By Constance Mackenzie
Introduction by the Editor: The kindergarten was developed in the nineteenth century by Friedrich Froebel, a German reformer and educator. He built upon the ideas of Johann Heinrich Pestalozzi, a Swiss follower of Jean-Jacques Rousseau’s belief in the inherent goodness of children. During the 1830s and 1840s, Froebel made a case for the importance of music, nature study, stories, and play as well as symbolic ideas like children sitting together in the kindergarten circle. He advocated the use of “gifts” (or materials, largely geometric) and “occupations” (or crafts), which the teacher taught the children to manipulate. In 1837 Froebel opened the first kindergarten in Blankenburg, Germany.
In the United States Margarethe Schurz founded the first kindergarten in Watertown, Wisconsin, in 1856. Her German-language kindergarten impressed Elizabeth Peabody, who opened the first American English-language kindergarten in Boston in 1860. The National Education Association began a kindergarten department in 1874, and teachers founded the International Kindergarten Union in 1892.
Editor’s Note: This entry is a presentation at the Thirteenth Annual Session of The National Conference Of Charities And Correction in St. Paul, Minn., July 15-22, 1886
The past thirteen years have been memorable for the free kindergarten movement in the United States. Previous to that time, the work was largely private, experimental, and within the limits of the well-to-do classes. ” Kindergarten ” was the shibboleth of the few. It was new, strange, mysterious, and consequently made slow progress, often slipping back, often standing still. It needed free work, on a broader basis, to insure it careful, unbiased investigation and adoption by the many. The year 1873, which found the new educational movement scarcely astir, was to witness the initial steps of a large work in the right direction. In the fall of that year, Miss Susan E. Blow, of St. Louis, Mo., made the generous offer of her services to the Board of Public Schools of that city, consenting to supervise and direct an experimental kindergarten, if the board would provide the room and the salary of one kindergartner. This offer was accepted; and a primary school teacher was trained, and installed as an assistant. The work of a year proving successful, the board opened in I874 two additional kindergartens, also under Miss Blow’s supervision and control. From that time, they were established as fast as teachers could be trained to take charge of them. At the end of five years there were two in nearly every first-grade public school in the city; and, today, St. Louis gives training to over four thousand little children, preparatory to sending them into the public schools.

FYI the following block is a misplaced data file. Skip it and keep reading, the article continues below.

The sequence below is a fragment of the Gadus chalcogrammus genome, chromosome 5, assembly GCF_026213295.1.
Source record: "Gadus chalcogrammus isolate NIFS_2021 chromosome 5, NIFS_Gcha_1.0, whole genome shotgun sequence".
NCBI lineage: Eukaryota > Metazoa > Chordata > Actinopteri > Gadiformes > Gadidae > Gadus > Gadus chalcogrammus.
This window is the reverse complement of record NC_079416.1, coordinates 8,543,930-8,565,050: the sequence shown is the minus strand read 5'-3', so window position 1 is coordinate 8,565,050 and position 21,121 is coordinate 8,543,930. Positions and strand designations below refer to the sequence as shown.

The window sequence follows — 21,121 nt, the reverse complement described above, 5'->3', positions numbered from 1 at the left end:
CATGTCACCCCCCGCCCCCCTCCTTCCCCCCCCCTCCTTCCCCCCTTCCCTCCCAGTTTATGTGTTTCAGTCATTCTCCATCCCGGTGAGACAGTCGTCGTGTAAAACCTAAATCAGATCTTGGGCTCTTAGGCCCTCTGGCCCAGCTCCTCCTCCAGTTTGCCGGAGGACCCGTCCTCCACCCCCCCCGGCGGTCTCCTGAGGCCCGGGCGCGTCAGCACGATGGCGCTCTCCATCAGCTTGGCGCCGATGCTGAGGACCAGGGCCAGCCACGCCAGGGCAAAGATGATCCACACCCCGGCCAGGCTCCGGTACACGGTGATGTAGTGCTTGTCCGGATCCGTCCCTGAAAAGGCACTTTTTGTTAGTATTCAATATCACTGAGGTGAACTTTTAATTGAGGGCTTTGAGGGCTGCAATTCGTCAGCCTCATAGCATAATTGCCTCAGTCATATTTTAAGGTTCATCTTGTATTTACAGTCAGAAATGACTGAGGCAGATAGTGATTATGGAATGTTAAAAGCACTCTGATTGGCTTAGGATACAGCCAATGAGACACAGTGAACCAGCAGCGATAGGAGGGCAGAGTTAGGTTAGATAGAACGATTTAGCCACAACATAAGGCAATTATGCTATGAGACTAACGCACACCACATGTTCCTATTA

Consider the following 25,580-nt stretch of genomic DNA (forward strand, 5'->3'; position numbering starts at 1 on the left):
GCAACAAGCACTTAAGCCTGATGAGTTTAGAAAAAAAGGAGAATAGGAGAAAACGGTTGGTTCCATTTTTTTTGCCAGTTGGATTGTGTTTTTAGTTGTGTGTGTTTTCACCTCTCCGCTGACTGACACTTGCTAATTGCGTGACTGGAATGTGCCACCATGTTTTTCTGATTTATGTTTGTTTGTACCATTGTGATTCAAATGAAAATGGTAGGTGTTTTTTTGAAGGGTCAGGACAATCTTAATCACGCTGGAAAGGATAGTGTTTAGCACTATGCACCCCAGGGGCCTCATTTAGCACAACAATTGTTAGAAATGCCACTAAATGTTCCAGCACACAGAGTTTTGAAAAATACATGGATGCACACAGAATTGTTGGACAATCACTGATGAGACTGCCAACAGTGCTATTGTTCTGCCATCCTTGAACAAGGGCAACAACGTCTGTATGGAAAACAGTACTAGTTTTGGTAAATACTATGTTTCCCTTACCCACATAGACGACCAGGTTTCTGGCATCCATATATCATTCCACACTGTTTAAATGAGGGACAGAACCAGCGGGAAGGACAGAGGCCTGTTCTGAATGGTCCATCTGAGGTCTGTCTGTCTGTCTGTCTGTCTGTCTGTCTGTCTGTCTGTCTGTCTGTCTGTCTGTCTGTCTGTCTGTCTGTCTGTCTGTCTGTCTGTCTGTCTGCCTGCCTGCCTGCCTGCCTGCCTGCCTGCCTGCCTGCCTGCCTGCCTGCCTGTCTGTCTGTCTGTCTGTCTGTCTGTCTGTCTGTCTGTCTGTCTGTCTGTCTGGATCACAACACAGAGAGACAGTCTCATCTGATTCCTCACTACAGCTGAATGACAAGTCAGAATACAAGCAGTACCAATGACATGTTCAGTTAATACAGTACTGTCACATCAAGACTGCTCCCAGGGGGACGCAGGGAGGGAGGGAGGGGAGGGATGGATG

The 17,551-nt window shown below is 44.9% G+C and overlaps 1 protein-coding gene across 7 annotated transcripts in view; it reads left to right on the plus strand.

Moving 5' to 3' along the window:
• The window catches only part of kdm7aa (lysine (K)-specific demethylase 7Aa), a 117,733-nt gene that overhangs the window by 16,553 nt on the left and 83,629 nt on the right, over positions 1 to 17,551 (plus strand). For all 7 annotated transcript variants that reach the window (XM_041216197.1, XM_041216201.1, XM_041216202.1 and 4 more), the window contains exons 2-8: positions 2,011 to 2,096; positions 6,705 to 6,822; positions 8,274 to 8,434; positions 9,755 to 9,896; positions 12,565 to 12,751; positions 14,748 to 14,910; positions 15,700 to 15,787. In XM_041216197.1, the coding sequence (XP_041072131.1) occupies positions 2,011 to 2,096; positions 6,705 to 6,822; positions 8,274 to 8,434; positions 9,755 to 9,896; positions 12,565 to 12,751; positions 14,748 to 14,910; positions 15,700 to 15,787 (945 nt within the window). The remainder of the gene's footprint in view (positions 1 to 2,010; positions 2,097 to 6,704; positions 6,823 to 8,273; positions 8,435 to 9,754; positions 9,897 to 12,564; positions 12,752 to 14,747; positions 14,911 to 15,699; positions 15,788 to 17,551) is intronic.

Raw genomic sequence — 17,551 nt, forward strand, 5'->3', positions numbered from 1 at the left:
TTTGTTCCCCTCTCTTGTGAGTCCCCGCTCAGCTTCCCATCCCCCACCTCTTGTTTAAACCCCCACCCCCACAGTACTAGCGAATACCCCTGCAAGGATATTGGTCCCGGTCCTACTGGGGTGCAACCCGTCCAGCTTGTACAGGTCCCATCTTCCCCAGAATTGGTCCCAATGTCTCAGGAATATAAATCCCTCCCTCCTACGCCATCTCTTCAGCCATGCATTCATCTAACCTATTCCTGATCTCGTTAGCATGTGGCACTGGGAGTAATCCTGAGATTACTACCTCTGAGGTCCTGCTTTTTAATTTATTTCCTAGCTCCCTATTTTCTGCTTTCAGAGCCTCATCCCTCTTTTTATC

From 1873 until 1877, St. Louis stood as the sole representative of free kindergarten work in the country. In 1877, Mrs. Quincy A. Shaw opened two kindergartens in the vicinity of Boston, Mass., at her own expense. She gave largely, also, toward the support of two in Cambridge, and in 1878 opened fourteen others, in 1879 twelve more. Since then, changes have been made; and there are at present twenty in and near Boston, with an enrollment of about thirteen hundred of the poorest children. These are, as they have been from the first, supported solely by the liberal charity of Mrs. Shaw.
In the summer of I878, Prof. Felix Adler, of New York, founder of the Society for Ethical Culture, spoke forcibly and effectively at a meeting of influential citizens of San Francisco, urging the necessity of putting into operation in that city a system of free kindergartens. The outcome of this was the organization of the still existing Public Kindergarten Society, which, starting with one kindergarten and fifty children, has at present three kindergartens, caring for two hundred of the poorest of the San Francisco waifs.
The next year, which set its seal of ” well done! ” upon the Public Kindergarten Society, proved also the inability of this one association to meet the needs of the large city. In the fall of I879, Mrs. Sarah B. Cooper and her Bible class took into their helpful hands the task of founding other of these child-saving institutions, and so started into existence the second free kindergarten society of San Francisco, under the name of the Jackson Street Kindergarten Association, since changed to the Golden Gate Kindergarten Association. This society gathers in more than eight hundred children, taken mainly from the gutters and the wretched ” homes ” of the slums of San Francisco.
In the same year with the later California society, Mrs. E. M. Blatchford, of Chicago, Ill., opened the first free kindergarten of that city. It was so successful that others were called for; and, in the fall of 1881, the Chicago Froebel Association was formed, and a teacher engaged to train a normal class of kindergartners. In 1882, the society supervised four kindergartens, which were finally so overcrowded that the pressure for more ample accommodations became irresistible; and, in i886, the number of kindergartens was increased to ten, with an enrolment of five hundred children.